Going Vegan: the Pros and Cons
In the town where I live, vegan cafes and restaurants are popping up everywhere. ‘Going vegan’ is suddenly a hot topic for all sorts of reasons, including ethical and environmental considerations. But is it a healthy option for someone with MS?
Most of the popular MS diets are low in saturated fat. A vegan diet includes only food from plant-
An adequate supply of protein is essential if you have MS, As a vegan diet eliminates meat, poultry, fish and dairy produce, you may wonder where your protein will come from. Plant sources of protein include pulses (peas, beans, lentils, chickpeas); soya products; nuts and seeds; mushrooms and quinoa – a type of grain which is a complete low-
You will almost certainly need to take supplements to replace some of the vitamins and minerals normally found in animal produce. These include vitamin B12, vitamin D, and Omega 3 fatty acids, all of which are extremely important for people with MS, who are often deficient in them even when eating a normal diet. Current research suggests that people with MS need a much higher daily intake of vitamin D than the average healthy person, and I will be covering vitamin D in a future blog. In the meantime, you can ask your GP to test your levels of vitamin D and B12, and your doctor or MS nurse can advise on dosages. Omega 3, which you would normally get from eating fish, can be replaced with one tablespoon per day of either chia seeds, or ground flaxseed.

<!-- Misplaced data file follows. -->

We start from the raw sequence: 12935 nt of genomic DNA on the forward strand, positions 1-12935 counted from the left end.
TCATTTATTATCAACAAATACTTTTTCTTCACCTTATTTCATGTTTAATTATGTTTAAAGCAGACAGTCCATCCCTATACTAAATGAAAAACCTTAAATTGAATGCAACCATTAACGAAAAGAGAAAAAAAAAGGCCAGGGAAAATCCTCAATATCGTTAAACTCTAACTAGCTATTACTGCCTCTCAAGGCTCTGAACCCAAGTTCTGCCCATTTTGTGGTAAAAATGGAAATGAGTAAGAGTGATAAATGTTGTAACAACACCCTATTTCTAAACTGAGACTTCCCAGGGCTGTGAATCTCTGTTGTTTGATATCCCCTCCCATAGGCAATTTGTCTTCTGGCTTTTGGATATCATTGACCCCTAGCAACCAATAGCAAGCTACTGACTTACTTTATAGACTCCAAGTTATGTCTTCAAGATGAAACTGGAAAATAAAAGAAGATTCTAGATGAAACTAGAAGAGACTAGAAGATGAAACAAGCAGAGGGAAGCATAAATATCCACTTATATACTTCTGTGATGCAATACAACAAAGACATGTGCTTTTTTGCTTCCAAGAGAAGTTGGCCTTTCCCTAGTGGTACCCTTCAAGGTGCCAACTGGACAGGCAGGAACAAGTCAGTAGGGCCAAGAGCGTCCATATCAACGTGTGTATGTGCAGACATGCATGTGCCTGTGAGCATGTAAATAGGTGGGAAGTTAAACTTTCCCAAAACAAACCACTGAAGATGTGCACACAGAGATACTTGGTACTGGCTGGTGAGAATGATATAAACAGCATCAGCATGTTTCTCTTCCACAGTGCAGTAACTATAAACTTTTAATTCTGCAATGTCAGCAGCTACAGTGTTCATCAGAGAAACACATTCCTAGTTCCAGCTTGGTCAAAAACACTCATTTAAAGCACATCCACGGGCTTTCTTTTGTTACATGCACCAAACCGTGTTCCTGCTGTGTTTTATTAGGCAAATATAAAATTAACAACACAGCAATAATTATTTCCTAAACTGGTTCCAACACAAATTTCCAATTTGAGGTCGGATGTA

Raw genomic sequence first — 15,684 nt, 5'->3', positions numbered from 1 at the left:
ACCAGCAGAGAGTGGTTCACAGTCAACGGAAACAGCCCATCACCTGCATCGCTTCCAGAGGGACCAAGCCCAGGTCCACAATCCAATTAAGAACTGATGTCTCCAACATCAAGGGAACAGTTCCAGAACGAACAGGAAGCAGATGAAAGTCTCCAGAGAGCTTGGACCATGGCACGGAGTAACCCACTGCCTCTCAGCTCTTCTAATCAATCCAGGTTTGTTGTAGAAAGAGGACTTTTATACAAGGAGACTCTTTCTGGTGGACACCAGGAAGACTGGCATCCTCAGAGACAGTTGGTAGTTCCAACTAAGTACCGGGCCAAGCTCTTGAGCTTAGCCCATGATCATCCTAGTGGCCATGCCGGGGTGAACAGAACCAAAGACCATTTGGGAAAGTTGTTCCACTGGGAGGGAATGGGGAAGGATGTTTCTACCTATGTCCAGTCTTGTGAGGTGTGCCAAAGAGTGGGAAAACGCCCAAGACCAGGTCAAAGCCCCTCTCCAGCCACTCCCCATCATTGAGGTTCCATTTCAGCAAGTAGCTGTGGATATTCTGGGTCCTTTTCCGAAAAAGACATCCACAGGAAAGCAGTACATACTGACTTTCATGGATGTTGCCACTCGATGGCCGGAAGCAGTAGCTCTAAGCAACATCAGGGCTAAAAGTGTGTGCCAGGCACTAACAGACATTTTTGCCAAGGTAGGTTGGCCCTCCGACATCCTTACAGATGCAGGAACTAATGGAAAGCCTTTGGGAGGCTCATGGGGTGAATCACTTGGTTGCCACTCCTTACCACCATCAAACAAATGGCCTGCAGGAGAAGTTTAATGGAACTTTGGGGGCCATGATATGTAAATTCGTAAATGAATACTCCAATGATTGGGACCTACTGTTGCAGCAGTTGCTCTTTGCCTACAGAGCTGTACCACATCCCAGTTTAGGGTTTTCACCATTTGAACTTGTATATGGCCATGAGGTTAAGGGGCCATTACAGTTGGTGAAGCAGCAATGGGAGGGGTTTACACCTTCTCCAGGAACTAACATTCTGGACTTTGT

If you decide to change your diet, it’s much easier to do it gradually. Start with just vegan breakfasts or lunches, or have an all-
You can find lots of helpful information on a vegan diet at the Vegan Society website, (www.vegansociety.com), and they have a selection of recipes to get you started. You can also find some delicious recipes in the cookbooks by Ella Woodward, who used a vegan diet to help her recover from a chronic medical condition.